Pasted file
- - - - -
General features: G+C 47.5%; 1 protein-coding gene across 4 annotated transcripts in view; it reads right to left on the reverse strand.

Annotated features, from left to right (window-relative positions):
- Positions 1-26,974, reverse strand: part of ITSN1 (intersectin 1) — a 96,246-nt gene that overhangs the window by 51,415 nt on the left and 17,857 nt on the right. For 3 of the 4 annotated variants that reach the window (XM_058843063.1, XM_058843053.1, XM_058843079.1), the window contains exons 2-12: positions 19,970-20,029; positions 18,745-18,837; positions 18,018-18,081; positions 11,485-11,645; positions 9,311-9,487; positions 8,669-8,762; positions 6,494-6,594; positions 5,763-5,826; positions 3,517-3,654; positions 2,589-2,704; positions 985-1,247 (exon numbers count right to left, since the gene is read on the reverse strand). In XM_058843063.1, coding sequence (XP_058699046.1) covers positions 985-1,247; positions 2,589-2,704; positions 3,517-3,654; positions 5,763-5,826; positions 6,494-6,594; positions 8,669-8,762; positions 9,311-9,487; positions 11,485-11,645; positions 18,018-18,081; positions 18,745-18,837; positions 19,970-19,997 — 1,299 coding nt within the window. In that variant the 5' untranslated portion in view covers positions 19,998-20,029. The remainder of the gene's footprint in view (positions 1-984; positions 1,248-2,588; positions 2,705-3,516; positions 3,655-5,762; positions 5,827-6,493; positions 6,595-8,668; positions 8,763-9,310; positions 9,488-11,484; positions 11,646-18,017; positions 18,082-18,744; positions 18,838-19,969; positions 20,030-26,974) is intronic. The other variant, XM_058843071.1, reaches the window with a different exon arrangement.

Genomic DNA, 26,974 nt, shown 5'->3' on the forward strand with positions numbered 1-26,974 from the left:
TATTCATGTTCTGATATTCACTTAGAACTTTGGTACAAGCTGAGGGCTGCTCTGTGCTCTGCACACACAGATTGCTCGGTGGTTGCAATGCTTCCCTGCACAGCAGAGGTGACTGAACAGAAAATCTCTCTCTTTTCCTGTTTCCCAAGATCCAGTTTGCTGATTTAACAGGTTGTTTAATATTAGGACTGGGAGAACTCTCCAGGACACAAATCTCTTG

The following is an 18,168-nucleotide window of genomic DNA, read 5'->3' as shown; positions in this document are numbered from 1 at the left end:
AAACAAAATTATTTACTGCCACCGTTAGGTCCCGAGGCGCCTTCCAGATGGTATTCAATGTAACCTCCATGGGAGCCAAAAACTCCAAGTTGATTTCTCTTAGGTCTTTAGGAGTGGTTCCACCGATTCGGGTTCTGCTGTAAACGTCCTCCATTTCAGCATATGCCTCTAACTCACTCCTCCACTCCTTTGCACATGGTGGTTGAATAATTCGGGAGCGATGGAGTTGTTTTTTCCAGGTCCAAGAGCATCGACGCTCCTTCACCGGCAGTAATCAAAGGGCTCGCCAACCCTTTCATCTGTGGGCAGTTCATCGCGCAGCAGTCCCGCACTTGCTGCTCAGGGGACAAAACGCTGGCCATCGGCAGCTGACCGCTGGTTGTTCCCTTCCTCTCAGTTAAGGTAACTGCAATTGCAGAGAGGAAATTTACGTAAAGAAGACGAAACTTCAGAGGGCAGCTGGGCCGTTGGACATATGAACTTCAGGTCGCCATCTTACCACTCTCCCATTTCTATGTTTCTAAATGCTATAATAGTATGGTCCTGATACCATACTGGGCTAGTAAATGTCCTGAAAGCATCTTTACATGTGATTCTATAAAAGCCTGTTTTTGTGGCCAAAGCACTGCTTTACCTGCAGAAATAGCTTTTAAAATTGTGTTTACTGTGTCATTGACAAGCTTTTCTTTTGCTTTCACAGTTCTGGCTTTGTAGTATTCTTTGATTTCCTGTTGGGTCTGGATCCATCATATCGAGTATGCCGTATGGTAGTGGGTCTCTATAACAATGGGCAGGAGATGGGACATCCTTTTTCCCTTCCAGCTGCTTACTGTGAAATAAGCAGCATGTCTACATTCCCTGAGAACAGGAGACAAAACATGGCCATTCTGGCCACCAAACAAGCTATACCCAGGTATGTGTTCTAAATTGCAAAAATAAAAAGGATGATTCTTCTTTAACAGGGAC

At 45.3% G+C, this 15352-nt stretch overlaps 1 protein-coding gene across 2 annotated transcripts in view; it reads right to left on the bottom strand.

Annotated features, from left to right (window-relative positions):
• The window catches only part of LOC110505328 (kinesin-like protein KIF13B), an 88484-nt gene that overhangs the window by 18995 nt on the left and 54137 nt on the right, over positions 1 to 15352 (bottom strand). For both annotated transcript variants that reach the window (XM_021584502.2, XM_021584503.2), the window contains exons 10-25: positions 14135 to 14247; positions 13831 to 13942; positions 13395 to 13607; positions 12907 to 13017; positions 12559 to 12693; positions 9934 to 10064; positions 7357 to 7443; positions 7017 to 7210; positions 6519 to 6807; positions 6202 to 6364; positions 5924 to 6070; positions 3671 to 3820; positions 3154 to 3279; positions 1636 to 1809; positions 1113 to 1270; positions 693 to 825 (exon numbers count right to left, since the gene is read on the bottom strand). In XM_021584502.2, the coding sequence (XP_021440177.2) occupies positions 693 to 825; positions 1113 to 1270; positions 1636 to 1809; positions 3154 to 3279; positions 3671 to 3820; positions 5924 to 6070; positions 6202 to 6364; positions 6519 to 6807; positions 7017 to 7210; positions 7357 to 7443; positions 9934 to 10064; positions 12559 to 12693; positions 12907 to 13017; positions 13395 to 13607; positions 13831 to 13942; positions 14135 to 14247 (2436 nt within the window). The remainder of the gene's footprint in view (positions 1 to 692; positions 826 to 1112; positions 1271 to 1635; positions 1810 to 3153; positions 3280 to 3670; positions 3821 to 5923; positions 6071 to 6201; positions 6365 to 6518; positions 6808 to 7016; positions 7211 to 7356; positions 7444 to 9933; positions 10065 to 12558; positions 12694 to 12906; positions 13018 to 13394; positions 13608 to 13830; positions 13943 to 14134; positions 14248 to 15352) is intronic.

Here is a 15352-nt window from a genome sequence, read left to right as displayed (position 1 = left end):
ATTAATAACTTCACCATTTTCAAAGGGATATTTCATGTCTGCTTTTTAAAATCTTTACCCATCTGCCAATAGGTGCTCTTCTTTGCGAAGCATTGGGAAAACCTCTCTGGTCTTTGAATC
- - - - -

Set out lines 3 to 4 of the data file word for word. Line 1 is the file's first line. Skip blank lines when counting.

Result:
- Positions 1-26,974, reverse strand: part of ITSN1 (intersectin 1) — a 96,246-nt gene that overhangs the window by 51,415 nt on the left and 17,857 nt on the right. For 3 of the 4 annotated variants that reach the window (XM_058843063.1, XM_058843053.1, XM_058843079.1), the window contains exons 2-12: positions 19,970-20,029; positions 18,745-18,837; positions 18,018-18,081; positions 11,485-11,645; positions 9,311-9,487; positions 8,669-8,762; positions 6,494-6,594; positions 5,763-5,826; positions 3,517-3,654; positions 2,589-2,704; positions 985-1,247 (exon numbers count right to left, since the gene is read on the reverse strand). In XM_058843063.1, coding sequence (XP_058699046.1) covers positions 985-1,247; positions 2,589-2,704; positions 3,517-3,654; positions 5,763-5,826; positions 6,494-6,594; positions 8,669-8,762; positions 9,311-9,487; positions 11,485-11,645; positions 18,018-18,081; positions 18,745-18,837; positions 19,970-19,997 — 1,299 coding nt within the window. In that variant the 5' untranslated portion in view covers positions 19,998-20,029. The remainder of the gene's footprint in view (positions 1-984; positions 1,248-2,588; positions 2,705-3,516; positions 3,655-5,762; positions 5,827-6,493; positions 6,595-8,668; positions 8,763-9,310; positions 9,488-11,484; positions 11,646-18,017; positions 18,082-18,744; positions 18,838-19,969; positions 20,030-26,974) is intronic. The other variant, XM_058843071.1, reaches the window with a different exon arrangement.

Genomic DNA, 26,974 nt, shown 5'->3' on the forward strand with positions numbered 1-26,974 from the left: